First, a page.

Tag Archives: Paul Stafford

Kickboxer – Vengeance Film (Odeon Lincoln)

Kickboxer_Vengeance

You may have heard that there is a remake of KICKBOXER the movie… which is actually little to do with kickboxing – it’s more Muay Thai!!

30th September 2016 – Evening

1st October 2016 – Evening

Odeon_Lincoln

We have been asked by the Odeon Cinema in Lincoln if we would do a Muay Thai Display in the foyer for the opening nights of the film!

Kickboxer_Vengeance

We are thinking of doing a mixture of Pad Work, Sparring & Muay boran. We would allocate our students time slots to come along and take part. We are looking for males, females and children boxers of all levels of experience to take part in display. This is a fantastic opportunity to promote our club and our amazing martial art!!

Let us know me know if you are interested by emailing us by August 31st 2016: sales@lincolnthaiboxing.co.uk

Or any questions, please ask below…

Kickboxer_Vengeance

Smelly Gloves?

Smelly Gloves

Smelly Gloves

TOP TIPS

  1. Don’t leave in your bag
  2. Put in well-ventilated area
  3. Use an anti-bacterial spray
  4. Newspaper to absorb sweat
  5. Fabric softener sheet
  6. Smells nice again!!

…………………………..

HERE’S HOW!!

1. Don’t leave in your bag

Your hot, dark, damp, sweaty training bag is the perfect breeding for bacteria. If you just leave your gloves in your bag after each training or sparring session, you’ll find your gloves smell more and more. If you do nothing else, take them out of your bag when you get home.

2. Put in well-ventilated area

This can be in a utility room, garage, shed or conservatory with decent air circulation. Mesh bags can be great for carrying your gear that can be used to hang your stuff to dry it out. The main thing is that the gloves need to be completely dried out so the bacteria has no moisture in which to breed.

3. Use an anti-bacterial spray

Before hanging your gloves to dry, you can help kill the bacteria by using an anti-bacterial Febreeze spray or something similar.

4. Newspaper to absorb sweat

Add a few sheets of screwed up newspaper into each glove, this will help take out all the sweat and moisture out of the gloves.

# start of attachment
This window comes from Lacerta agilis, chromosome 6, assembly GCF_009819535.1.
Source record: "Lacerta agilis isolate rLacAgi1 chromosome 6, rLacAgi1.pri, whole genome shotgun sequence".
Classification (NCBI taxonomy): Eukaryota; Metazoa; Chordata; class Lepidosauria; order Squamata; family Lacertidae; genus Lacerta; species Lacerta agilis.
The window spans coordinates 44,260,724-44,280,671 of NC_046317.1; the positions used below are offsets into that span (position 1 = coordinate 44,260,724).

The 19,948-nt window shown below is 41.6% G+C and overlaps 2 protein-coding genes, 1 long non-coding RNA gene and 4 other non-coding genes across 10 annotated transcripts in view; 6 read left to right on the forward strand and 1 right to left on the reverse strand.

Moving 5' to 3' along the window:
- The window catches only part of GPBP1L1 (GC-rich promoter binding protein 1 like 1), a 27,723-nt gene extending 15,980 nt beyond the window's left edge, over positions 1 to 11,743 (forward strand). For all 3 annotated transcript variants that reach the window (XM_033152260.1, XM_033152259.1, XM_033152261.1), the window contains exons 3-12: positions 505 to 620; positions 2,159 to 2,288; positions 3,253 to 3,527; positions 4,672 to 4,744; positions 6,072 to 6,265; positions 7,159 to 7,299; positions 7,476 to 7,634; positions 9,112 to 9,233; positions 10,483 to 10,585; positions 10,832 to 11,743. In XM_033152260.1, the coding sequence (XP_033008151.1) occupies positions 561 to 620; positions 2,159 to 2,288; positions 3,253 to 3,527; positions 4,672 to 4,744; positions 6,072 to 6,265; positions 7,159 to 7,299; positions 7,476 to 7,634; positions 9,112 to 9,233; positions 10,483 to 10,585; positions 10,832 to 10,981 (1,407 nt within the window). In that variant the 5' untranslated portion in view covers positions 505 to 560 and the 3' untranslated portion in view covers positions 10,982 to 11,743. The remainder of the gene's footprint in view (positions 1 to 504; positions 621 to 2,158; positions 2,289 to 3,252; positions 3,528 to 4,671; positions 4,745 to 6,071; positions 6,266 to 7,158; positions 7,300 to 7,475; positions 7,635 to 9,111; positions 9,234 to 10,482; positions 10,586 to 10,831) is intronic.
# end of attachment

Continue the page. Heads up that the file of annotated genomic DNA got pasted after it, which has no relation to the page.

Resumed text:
5. Fabric softener sheet

Best tip of all… buy some cheap fabric softener sheets! Put them in the gloves around the newspaper to start to get rid of the smells. Then when your going to use the gloves again, rub the sheets around the inside of the gloves for extra freshness.

6. Smells nice again!!

Your boxing gloves are one of those things that tend to start smelling really bad over time, especially if you work hard! They are a massive breeding ground for bacteria and over time it can get really bad, so bad that other students will avoid sparring with you!! So don’t be that Muay Thai Fighter… follow the above and everyone will still love you!!!

The Art of Muay Thai Pad Work

How NOT to Use Thai Pads…

The Art of Muay Thai Pad Work

One of my favorite parts of training has always been working on the Thai pads. It’s a great way to sharpen your skills, build up your cardio, and develop the relationship between coach and teammates. My greatest pet peeve is when you are working with a partner who doesn’t know how to properly hold the pads. You could have a world champion in front of you, but put them with someone who doesn’t know how to hold pads and they will look like a beginner. 

While on the pads, it’s important to flow with your partner and develop a cadence appropriate to their level of skill and conditioning. This can easily be observed when watching a fighter and their trainer practice. It can be an amazing sight to witness. The coach gradually warms up the fighter, then starts to increase the intensity and difficulty level of holding patterns as the rounds progress. Learning to hold the Thai pads properly allows you to develop important coaching skills that will only benefit you as your level of fluency in the art increases.

Below are several tips that will help you learn how to effectively hold the Thai pads. 

1. Keep it Simple

If you are new to holding pads, keep the combinations and strikes simple. Even if you are working with someone more advanced they will not benefit from advanced holding patterns that you don’t really know. Muay Thai is a simple art and pad holding should reflect that. Single strikes will help your partner much more than long, drawn out, complex combinations. Start with what you know and slowly link everything together as you get more comfortable holding.